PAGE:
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    Also note the last part of Theo’s reply to that mail: “ps. Disable Intel Hyper-Threading where not needed, until we all know more.”

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      After Spectre/Meltdown were disclosed we made a similar decision. Not uniformly: we haven’t disabled it on every one of our physical hosts–we’ve done it where we could. Given the significant chance of further CPU vulnerabilities it seemed like a reasonable decision. Time will tell.

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      I can’t follow this at all the way it’s presented.

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        No worries, you are not the only one who is having trouble following it.

        This is not an editorialized piece of writing trying to guide you towards a particular point of view. It just shows unredacted facts. The intent is to allow anyone to be a bystander in the discussion that actually occurred and make up their own minds about related questions if they have an interest in doing so. And it is only happening in public because interpretations of what happened contradicting the facts were circulated in public (most recently at BSDcan).

        There are no easy answers to the questions raised by the full- vs coordinated-disclosure debate in general. If you are involved in the disclosure process of a security problem and fix, whatever you do, one way or another someone else might potentially be put at risk as a consequence of your actions. And not every risk assessment will lead to the same conclusions.

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          Near as I can figure, there was a bunch of back-channel communications about the issue in the OpenBSD community until the guy who found the issue contacted CERT because he figured out the issue went way beyond OBSD. The OpenBSD folks apparently don’t trust CERT and decided to push a fix to protect OBSD users possibly at the expense of, well, everyone else because…I don’t know…screw them, I guess.

          You put us in a conundrum. We knew there was a problem and how to fix it. And when you got CERT involved, we had to assume that information about the problem was now leaking beyond your control into government agencies and private companies, and that some of those “in the know” would have had 2 months of extended embargo time to use an exploit against OpenBSD users. I don’t see any reason to trust every single person in those parts of the security community and in these institutions to act responsibly.

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          wouldn’t you have to agree to an embargo in order to break it?

          also: How about blaming the people who created the flaw instead of the people trying to fix it?

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            Oh believe me, I would like to blame Damien Bergamini for lots of things :) But that wouldn’t do the overall great results of his work justice.

            KRACK was a common flaw across many independent WPA implementations. Which was quite surprising. It has been argued that it’s an 802.11 standard flaw because the standard authors didn’t alert anyone that the state machines described in the documents were incomplete and didn’t account for this issue. But of course the standard authors didn’t notice the problem either at the time.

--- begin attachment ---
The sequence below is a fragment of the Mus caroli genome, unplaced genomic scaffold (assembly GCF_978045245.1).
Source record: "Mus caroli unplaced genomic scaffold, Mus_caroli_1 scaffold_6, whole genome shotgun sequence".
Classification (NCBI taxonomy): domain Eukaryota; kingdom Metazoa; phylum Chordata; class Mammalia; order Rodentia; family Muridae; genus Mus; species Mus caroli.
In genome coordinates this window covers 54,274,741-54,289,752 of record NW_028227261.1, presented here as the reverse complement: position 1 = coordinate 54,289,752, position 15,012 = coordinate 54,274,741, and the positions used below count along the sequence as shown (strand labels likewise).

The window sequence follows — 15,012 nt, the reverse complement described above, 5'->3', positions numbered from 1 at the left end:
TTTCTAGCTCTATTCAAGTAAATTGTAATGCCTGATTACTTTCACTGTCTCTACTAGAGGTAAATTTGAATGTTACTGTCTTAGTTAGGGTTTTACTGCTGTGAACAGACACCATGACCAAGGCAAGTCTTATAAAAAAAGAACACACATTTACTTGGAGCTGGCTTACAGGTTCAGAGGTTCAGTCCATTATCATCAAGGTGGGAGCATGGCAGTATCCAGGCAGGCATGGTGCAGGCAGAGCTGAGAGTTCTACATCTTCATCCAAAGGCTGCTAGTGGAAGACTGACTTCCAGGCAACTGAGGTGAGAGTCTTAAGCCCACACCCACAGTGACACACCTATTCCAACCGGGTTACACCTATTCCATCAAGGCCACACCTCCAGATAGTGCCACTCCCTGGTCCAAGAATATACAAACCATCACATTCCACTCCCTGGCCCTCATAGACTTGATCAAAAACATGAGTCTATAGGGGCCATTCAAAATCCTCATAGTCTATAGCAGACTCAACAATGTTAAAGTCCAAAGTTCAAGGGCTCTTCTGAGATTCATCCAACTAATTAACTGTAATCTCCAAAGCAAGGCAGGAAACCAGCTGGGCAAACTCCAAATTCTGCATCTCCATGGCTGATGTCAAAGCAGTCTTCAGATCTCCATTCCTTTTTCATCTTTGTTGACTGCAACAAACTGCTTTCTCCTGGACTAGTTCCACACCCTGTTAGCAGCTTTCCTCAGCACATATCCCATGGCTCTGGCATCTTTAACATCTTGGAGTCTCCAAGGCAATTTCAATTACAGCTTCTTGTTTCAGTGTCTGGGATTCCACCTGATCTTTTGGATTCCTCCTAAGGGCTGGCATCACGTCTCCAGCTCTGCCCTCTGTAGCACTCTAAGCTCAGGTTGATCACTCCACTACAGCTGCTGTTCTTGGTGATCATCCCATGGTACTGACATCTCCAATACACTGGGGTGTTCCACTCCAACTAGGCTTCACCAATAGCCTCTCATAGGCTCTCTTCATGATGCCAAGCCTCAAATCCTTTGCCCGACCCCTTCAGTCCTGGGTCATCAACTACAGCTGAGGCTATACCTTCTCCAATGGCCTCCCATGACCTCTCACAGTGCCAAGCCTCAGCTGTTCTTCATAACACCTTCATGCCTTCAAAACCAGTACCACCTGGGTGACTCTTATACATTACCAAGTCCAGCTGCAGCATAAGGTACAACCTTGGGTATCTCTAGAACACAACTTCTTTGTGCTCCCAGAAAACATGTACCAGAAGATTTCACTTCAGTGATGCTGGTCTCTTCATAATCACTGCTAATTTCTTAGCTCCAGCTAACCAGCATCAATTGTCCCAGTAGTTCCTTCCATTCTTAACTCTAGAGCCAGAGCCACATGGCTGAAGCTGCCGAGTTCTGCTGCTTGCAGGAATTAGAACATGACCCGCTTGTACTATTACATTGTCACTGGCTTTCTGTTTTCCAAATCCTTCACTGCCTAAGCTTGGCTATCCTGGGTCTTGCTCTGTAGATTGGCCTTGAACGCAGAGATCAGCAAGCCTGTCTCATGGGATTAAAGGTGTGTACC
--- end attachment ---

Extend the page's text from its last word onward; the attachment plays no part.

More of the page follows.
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              “because the standard authors didn’t alert anyone that the state machines described in the documents were incomplete and didn’t account for this issue.”

              Another example where formal specification of a standard might have caught a problem. Especially if it involved state machines.

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              wouldn’t you have to agree to an embargo in order to break it?

              Yes, but if you don’t agree to it, don’t complain if you aren’t given disclosure.

              How about blaming the people who created the flaw instead of the people trying to fix it?

              Because that’s not a mutually exclusive position, and a transparent attempt to create a moral high ground where none exists. You can blame both the people who created the flaw and the people who trying to fix it if they act in bad faith.

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                Yes, but if you don’t agree to it, don’t complain if you aren’t given disclosure.

                It’s rather hard to agree to an embargo if you’re not notified of it or offered a chance to agree.

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                  Since the OBSD folks are talking about the embargo and their participation (or not) in it in all of the emails cited, I assume you’re speaking of the general case and not this specific one. I agree that, in the general case, if you aren’t notified it’s hard to agree to an embargo. That’s not the case here, of course.

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                    The OBSD people were talking about how they heard rumors of an embargo, and could not get a response from anyone relevant. They were absolutely clear that if they had been able to agree to the embargo, they would have. They were not offered the option.

                    The best they got was “You didn’t get a response because you asked the wrong people”. When asked who the right people were – crickets.